The Magunje scenario is a reminder of the role of carefully designed electoral pacts in national elections where realpolitik sometimes must hold sway. This is because at times there must be a realisation that because of the local nature of politics, some locals may genuinely prefer their local candidate for Parliament or council and will happily trade their votes to a presidential candidate if he or she is willing to support their preferred candidate. In this case, realpolitik would have dictated that the MDC-Alliance could have traded the Magunje seat to Gandawa in return for his supporters’ votes in the presidential race.

But with the way events unfolded, the seat was lost to Zanu PF and the constituency ended up being represented by the minority because the opposition votes (11 292) were split between Gandawa (5 598) and the MDC-Alliance candidate (5 694) and probably more of Gandawa’s supporters who could have augmented Chamisa’s vote stayed away. We have only looked at this one case as we consider the electoral strategy of electoral pacts, but keep an eye on it as we analyse results in other provinces over the next few weeks.    

Swing constituencies

The two Mhondoro constituencies present a fascinating picture that makes them swing constituencies. Chamisa won the Mhondoro-Mubaira constituency with 9 465 votes to Mnangagwa’s 8 794 a majority of just 671 votes. On the other hand, Mnangagwa won Mhondoro-Ngezi but also by a small majority of 1 068 votes. These figures suggest that the two closely contested constituencies can go either way. Results from the parliamentary race provide a perfect illustration. Zanu PF won Mhondoro-Mubaira with 9 418 votes with the MDC-Alliance candidate polling 5 514 votes.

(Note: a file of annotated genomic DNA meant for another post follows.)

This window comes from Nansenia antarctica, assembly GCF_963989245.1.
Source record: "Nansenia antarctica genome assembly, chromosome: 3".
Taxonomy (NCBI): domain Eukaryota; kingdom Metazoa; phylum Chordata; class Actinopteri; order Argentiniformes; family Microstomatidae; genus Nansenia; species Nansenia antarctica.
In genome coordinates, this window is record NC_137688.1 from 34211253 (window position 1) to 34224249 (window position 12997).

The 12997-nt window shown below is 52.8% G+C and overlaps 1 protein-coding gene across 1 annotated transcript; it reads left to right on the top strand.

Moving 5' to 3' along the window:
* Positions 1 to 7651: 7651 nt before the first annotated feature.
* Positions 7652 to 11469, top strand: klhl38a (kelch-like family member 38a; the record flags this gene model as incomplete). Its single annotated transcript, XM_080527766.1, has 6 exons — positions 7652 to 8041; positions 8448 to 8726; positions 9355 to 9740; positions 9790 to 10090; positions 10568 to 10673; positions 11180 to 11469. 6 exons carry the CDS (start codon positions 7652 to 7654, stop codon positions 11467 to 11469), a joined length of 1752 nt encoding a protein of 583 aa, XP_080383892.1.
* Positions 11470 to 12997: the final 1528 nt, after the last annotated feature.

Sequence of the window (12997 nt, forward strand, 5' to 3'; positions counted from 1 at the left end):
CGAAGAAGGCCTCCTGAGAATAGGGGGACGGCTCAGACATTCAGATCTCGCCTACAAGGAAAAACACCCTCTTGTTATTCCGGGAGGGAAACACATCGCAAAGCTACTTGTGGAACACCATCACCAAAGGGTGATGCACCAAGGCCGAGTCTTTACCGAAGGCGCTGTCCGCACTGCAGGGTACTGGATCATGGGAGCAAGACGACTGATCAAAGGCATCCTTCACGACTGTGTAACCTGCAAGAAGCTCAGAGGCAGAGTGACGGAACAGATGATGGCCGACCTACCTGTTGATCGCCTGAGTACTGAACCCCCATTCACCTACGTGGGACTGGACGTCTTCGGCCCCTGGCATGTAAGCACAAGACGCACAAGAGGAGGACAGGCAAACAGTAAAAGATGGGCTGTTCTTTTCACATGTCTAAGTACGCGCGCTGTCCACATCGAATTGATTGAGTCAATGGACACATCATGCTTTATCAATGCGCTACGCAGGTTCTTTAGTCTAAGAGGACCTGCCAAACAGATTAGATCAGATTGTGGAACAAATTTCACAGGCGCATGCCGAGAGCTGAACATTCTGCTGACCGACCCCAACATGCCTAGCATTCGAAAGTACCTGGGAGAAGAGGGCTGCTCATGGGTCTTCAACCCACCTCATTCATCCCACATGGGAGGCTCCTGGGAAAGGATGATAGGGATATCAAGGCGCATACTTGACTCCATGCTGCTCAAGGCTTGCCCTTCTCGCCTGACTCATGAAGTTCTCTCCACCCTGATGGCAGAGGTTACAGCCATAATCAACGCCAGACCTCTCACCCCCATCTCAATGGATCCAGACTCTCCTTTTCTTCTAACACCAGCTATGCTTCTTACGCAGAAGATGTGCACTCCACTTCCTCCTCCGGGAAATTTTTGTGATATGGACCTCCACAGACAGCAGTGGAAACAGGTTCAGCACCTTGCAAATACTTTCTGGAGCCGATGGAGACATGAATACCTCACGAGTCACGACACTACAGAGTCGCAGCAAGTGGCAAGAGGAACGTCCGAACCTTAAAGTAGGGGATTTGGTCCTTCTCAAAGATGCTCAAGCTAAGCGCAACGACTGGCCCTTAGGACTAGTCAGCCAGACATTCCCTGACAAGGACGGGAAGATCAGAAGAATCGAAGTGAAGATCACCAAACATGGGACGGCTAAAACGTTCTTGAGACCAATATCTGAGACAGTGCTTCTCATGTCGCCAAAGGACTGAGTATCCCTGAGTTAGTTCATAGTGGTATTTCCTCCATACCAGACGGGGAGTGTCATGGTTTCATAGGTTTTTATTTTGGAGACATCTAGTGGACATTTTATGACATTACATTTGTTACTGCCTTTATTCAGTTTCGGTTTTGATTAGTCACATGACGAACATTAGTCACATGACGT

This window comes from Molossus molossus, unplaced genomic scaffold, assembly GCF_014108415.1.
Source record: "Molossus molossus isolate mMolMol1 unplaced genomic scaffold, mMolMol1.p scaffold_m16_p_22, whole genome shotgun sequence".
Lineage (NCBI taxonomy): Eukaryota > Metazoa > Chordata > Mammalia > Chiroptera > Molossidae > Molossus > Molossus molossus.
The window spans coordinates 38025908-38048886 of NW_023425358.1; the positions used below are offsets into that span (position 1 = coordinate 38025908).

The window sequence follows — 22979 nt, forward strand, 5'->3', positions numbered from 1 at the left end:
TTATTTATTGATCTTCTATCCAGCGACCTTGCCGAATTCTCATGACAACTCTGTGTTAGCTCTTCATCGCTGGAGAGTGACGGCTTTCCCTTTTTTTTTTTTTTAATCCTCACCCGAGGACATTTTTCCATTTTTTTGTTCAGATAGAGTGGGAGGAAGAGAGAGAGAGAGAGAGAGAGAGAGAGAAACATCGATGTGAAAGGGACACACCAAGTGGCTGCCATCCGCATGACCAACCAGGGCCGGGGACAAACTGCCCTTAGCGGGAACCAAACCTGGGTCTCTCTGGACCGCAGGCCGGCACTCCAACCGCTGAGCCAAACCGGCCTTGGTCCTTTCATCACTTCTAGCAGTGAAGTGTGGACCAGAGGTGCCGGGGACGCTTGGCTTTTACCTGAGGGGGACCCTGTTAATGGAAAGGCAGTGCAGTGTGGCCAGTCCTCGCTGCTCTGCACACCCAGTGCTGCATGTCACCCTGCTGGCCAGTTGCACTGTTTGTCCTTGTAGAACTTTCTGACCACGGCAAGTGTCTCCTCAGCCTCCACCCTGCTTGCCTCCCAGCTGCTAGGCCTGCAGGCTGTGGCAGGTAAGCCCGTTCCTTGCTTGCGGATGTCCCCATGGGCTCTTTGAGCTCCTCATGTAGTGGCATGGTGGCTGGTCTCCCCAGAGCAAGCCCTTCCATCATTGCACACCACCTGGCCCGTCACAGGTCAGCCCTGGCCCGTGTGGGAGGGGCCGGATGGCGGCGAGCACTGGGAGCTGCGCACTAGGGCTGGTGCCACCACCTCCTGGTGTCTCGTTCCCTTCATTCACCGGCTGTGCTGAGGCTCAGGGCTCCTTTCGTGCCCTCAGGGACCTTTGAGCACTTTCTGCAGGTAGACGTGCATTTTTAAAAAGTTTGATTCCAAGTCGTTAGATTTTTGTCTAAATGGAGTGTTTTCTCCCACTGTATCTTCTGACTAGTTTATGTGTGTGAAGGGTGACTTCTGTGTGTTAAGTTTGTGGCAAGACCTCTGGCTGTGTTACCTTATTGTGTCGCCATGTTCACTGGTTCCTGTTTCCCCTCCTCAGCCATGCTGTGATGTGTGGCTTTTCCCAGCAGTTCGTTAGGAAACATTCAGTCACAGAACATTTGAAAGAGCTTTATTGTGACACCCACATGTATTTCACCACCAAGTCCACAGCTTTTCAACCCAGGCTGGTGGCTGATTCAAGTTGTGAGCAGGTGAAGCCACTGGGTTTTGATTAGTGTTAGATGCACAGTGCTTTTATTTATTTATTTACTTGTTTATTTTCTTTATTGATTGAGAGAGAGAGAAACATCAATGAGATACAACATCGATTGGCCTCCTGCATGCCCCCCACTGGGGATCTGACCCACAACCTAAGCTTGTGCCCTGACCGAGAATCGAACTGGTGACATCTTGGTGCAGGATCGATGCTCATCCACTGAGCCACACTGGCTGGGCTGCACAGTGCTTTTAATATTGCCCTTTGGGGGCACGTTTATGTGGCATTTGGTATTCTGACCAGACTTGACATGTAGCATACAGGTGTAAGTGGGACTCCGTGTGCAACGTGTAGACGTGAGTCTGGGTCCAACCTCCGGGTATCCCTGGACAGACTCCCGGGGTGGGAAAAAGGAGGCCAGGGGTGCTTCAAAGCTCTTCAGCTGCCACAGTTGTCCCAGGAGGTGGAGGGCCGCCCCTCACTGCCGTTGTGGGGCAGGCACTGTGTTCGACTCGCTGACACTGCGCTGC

So how come Chamisa won the presidential race in that constituency when his candidate performed so badly? Mnangagwa’s (8 794) and his parliamentary candidate’s votes (9 418) are not significantly different. The answer seems to lie in the 3 151 voters who opted for an independent candidate, Sylvester Nguni, in the parliamentary race. Readers may recall that Nguni is an ex-Zanu PF MP and minister who was sacked a few years ago. If these supporters had chosen Mnangagwa, he would have won with a wide margin. But clearly, they chose someone else, most likely Chamisa. Chamisa may have picked up a few other voters to give him a thin margin of victory in the presidential race. Here, again, we see another signal of why electoral pacts can make a difference in the presidential race.

Mhondoro-Ngezi was also won by Zanu PF, but the parliamentary candidate with 12 708 performed better than Mnangagwa who had 11 475 votes. Of greater interest, though, is that the MDC-Alliance parliamentary candidate also performed poorly compared to Chamisa in the presidential race. The candidate got 6 563 votes compared to Chamisa’s 10 407 votes. One possible explanation is that in addition to those who voted for the minor candidates in that constituency, some of the Zanu PF parliamentary candidate’s supporters chose Chamisa ahead of Mnangagwa.

One thing for sure is that the Mhondoro constituencies are battleground seats that can swing an election one way or the other. Such constituencies require different strategies compared to strongholds or safe seats.

Political economy

Finally, the four Zvimba constituencies present an interesting point in the study of electoral dynamics. Chamisa and Mnangagwa shared the spoils, taking two each. Chamisa won Zvimba East with 16 179 to Mnangagwa’s 15 465, a small majority of 714 votes. He also won Zvimba West with 8 474 against Mnangagwa’s 8 205, a tiny majority of 269 votes. By contrast, Mnangagwa won Zvimba South, taking 13 298 votes against Chamisa’s 7 706 votes, a majority of 5 592. But by far the large majority came in Zvimba North where Mnangagwa got 20 263 to Chamisa’s 3 747, a difference of 16 516 votes.

It should be interesting to investigate the factors that result in such a mixed set of results in the same area. One factor, it appears, is that Zvimba has a mix of rural and pockets of urbanised areas.